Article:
I’m amazed at how transforming the art of illusion and stagecraft are, when used so masterfully. Up-close and unlit, the set shows its almost 30 years, and doesn’t really “sing”…BUT, when lit, and from the house, it emerges full bloom into a seemingly living and breathing world. The fiber board panels with overlapping green carpet look like REAL stone and earth. The perforated metal panels that up-close look too thick and heavy-handed, appear exactly like paper screens. GENIUS!
The technological trick that enables the crew to rotate the turntable a calculated amount each time is a crafty system that includes UV painted numbers on the TT rim, that when black-lit from the side are visible only to the offstage crew. This ensures exact placements every time. WOW! Yes, the cat’s outta the bag, the Koken only pantomime the TT rotation, but it’s still a workout to make it look real, with right degree of physical tension.
Honored & Humbled
I’m about to embark on one of my most exciting stage opportunities to date. Tomorrow night I dive into rehearsals for the San Francisco Opera production of Madama Butterfly. It’s the acclaimed 1982 Harold Prince (Phantom of the Opera, Sweeney Todd, etc.) production from Lyric Opera of Chicago, most recently seen in LOC’s ’08/09 season.
I’ll be one of six Koken, a Kabuki-style performer and stage assistant/
attendant. Traditionally, their duties include assisting the leading cast with properties and costumes, helping create special and supernatural effects to propel and enhance key plot points, and acting as puppeteers. Although done discreetly, all of this is done onstage, in plain view.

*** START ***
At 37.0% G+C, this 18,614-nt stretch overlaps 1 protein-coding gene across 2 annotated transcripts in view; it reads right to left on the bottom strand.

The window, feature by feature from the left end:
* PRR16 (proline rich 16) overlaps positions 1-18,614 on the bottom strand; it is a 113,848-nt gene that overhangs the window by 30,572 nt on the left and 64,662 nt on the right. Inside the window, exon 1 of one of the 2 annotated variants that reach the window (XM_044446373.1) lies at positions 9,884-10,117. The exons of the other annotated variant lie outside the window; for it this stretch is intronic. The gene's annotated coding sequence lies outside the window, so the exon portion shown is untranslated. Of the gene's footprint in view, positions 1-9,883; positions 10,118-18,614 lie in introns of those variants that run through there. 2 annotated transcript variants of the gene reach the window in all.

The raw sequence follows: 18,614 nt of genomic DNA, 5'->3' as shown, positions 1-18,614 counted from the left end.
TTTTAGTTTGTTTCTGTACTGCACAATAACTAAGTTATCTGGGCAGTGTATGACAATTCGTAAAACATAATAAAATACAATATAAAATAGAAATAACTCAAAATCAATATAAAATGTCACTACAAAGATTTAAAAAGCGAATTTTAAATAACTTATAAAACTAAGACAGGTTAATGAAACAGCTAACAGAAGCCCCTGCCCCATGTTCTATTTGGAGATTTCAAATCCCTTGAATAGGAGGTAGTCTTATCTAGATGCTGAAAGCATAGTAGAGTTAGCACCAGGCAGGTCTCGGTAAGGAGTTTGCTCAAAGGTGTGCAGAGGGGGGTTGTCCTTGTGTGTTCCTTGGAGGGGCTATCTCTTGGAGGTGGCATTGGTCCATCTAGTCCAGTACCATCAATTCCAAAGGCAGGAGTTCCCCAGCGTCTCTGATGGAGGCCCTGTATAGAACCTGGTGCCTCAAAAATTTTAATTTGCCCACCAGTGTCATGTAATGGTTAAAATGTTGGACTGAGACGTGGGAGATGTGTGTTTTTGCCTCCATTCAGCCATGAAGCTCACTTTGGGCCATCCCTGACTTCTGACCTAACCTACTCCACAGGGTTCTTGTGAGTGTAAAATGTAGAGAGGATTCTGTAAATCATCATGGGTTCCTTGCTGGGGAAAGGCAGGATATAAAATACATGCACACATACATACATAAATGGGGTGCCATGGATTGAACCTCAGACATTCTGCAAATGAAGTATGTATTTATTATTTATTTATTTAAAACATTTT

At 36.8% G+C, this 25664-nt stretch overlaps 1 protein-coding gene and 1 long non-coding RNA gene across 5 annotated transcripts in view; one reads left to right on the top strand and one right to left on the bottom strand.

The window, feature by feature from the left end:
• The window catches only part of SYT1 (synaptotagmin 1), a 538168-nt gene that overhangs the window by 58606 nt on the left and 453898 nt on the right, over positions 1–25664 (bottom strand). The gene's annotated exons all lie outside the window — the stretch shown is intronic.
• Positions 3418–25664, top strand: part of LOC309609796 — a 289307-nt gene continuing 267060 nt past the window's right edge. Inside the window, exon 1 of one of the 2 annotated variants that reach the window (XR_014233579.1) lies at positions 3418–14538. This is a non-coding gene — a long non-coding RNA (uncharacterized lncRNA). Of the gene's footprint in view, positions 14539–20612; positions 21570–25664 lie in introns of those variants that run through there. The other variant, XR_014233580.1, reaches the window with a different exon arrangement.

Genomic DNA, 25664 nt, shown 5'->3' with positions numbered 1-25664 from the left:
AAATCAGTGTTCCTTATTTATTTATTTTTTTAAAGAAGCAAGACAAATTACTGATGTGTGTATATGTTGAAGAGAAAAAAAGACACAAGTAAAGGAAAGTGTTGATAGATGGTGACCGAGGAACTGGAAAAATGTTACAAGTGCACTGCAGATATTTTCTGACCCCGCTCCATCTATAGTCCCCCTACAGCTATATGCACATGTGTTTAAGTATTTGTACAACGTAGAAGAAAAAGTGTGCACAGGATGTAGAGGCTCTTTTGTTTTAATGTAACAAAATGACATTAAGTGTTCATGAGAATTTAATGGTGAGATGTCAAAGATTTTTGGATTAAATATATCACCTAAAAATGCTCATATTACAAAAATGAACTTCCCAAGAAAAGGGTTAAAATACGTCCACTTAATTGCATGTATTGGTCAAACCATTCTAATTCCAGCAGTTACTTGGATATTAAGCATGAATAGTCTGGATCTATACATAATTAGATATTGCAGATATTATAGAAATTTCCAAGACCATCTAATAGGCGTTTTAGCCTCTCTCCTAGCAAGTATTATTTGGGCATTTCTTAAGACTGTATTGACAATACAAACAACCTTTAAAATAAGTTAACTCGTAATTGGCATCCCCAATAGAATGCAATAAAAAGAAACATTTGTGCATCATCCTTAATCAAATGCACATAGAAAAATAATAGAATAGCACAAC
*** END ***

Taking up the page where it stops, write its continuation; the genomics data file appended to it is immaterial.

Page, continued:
From Behind Black Cloth
We’ll be clothed in all-black costumes, including a robe with cloth belt, partially transparent, veiled hood, cloven boots, and gripper gloves. They are not unlike tailored, ninja costumes to my eyes. In my surfing (aka research), it seems as if our costuming may more accurately define us as a Kurombo (meaning “black fellow,” for the costumes), rather than a Koken (meaning “assistant”). They serve the same function, but are typically costumed differently. Read more about Kabuki and Koken history here, here and here.
Apparently, in this production, the Koken are onstage for most, if not all of the performance. There are extended sections in which only the Koken are onstage, including a 30-minute ritualistic pre-show, involving the set up of various props, which will also be repeated at intermission.
The production also features a turntable that rotates over 25 times in both directions. The Koken connect sturdy hooks on thick ropes to slots on the turntable to simulate its turning. Thank goodness this one is ALL illusion! (Although, it sounds like I’m going to still have to have really good knees.) I don’t want to reveal any of the other illusions, lest I spoil the surprise element. There is an effective, almost jewel-box-like intimacy to this production, as you can see in the photo above, perhaps necessitated by the turntable.